Now that she’s finished her final semester and will get a nursing degree from Luzerne County Community College, Rebecca Strausser is ready to join the front line as a registered nurse in the fight against COVID-19.

“I’m excited to be honest with you. I signed up for this for a reason,” Strausser said. “I have always found a calling with taking care of people, and COVID patients are no different than anyone else. They need our care.”

Strausser, 34, is from Scranton, and she will be a registered nurse at Commonwealth Health Regional Hospital of Scranton. She already works there as a nursing aide.

“I have already taken care of quite a few COVID patients as a nurses aide. It’s scary, yes, because of the unknown of all of it,” she said. “But I want to get out there. I want to be part of it. I want to help. I want to do my part.”

Luzerne County Community College is awarding 100 nursing degrees this month.

Maria Marianacci, 25, is another nursing graduate at the community college, and she will work as a registered nurse at Wilkes-Barre General Hospital.

“I currently work there as an aide, so it’s a transition,” said Marianacci, who’s from Wyoming.

She accepted a job as a registered nurse there at the beginning of the semester.

“I got accepted to a cardiac telemetry unit,” she said. “The cardiac telemetry unit at General has actually been converted into a COVID unit right now, so they are still ready for me to come.”

Maria Marianacci, a nurse at Wilkes-Barre General Hospital hands a box of donuts to Michele Manganelli Tuesday morning during which officials from Luzerne County Community College brought coffee and donuts to nurses at the hospital that graduated from the college.


Marianacci said working in the COVID-19 unit is challenging.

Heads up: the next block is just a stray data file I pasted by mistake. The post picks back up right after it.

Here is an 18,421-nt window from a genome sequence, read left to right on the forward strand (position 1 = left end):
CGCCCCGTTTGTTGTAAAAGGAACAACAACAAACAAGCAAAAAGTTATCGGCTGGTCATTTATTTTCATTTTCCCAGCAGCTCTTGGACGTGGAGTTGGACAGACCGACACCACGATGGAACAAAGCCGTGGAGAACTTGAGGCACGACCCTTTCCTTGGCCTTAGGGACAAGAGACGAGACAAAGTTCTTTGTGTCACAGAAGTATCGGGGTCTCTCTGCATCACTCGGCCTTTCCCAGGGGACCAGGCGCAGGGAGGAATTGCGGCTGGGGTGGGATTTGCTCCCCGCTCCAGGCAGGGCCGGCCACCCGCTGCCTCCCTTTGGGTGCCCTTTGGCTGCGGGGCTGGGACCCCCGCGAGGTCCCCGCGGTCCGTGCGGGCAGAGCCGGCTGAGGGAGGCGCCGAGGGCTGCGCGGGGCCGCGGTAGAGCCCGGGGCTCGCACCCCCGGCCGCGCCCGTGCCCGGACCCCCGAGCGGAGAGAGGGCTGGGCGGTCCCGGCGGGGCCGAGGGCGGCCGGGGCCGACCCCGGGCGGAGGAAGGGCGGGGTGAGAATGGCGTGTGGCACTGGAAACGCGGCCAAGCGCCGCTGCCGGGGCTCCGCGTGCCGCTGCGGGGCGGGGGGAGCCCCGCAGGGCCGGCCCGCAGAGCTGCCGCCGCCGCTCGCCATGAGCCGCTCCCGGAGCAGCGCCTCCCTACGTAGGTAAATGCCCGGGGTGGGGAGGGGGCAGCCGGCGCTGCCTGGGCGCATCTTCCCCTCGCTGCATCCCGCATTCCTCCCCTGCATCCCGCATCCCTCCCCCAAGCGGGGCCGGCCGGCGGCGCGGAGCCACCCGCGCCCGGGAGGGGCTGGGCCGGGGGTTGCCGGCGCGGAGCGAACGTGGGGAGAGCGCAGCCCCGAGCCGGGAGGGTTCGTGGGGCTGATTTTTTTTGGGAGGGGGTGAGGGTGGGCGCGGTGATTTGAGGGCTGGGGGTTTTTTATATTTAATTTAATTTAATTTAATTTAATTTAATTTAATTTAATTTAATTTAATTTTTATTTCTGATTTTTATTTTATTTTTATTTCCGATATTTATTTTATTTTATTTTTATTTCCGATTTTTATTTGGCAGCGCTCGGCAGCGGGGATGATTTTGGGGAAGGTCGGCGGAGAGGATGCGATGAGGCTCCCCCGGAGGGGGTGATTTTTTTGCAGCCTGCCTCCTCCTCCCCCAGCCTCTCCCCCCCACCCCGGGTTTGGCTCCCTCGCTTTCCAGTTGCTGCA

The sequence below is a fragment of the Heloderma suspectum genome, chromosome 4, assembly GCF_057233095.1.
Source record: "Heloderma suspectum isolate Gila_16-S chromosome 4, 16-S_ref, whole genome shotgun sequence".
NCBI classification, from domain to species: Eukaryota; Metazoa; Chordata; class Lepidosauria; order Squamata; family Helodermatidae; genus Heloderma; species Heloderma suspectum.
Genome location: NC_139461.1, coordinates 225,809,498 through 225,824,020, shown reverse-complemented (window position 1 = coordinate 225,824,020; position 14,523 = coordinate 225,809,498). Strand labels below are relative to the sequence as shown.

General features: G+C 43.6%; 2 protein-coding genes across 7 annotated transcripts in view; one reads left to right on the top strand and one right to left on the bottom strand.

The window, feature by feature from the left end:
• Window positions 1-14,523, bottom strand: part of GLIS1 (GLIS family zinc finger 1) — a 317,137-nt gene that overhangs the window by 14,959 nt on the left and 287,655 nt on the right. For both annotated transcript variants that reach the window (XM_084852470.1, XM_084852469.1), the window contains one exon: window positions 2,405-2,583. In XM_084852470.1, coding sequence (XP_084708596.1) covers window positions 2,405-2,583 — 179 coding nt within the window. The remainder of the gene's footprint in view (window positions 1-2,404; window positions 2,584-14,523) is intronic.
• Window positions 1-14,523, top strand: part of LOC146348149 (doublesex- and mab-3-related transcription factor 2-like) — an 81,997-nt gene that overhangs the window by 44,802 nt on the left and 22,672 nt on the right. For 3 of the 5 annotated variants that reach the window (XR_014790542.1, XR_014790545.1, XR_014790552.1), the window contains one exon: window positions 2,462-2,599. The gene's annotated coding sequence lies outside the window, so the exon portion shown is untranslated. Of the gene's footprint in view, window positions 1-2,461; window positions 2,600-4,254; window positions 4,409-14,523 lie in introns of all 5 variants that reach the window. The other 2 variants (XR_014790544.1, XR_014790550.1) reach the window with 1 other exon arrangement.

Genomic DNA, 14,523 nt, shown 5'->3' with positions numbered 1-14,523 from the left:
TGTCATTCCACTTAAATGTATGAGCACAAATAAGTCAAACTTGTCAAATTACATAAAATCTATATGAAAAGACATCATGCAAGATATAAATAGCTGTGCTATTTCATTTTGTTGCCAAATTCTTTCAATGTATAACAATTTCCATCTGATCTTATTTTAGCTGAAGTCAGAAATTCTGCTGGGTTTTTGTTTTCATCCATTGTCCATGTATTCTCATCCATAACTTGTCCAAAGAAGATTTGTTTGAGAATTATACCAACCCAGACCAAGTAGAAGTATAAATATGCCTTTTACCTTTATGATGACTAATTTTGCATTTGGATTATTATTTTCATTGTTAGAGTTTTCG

“Yeah, every day it’s something different. It seems like this virus is evolving every day, so you really don’t know what you are walking into,” she said. “I work there now as an aide, and sometimes I am floated to the COVID unit. I mean dress codes are changing every day. Entrances are changing every day. It’s truly, minute by minute.”

Strausser lives with her husband and 14-year-old son and is extra cautious when she gets home from work.

“The soiled scrubs that we wore caring for COVID patients are left at the hospital, but first thing when I get home, I go right down to the washer and dryer,” she said. “All of my scrubs go into the washer and dryer, get washed immediately separately from everything else. I shower, first thing I shower. My shoes are left outside.”

In response to the pandemic, Luzerne County Community College closed facilities in mid-March, ended in-person instruction and finished the semester with online and remote instruction. The college is planning to show a virtual graduation ceremony online on May 28.

“They are going to put up pictures of us and stuff like that, just so that there is a little pomp and circumstance for us because we worked our butts off. Everybody did, especially with the different circumstances,” Strausser said.

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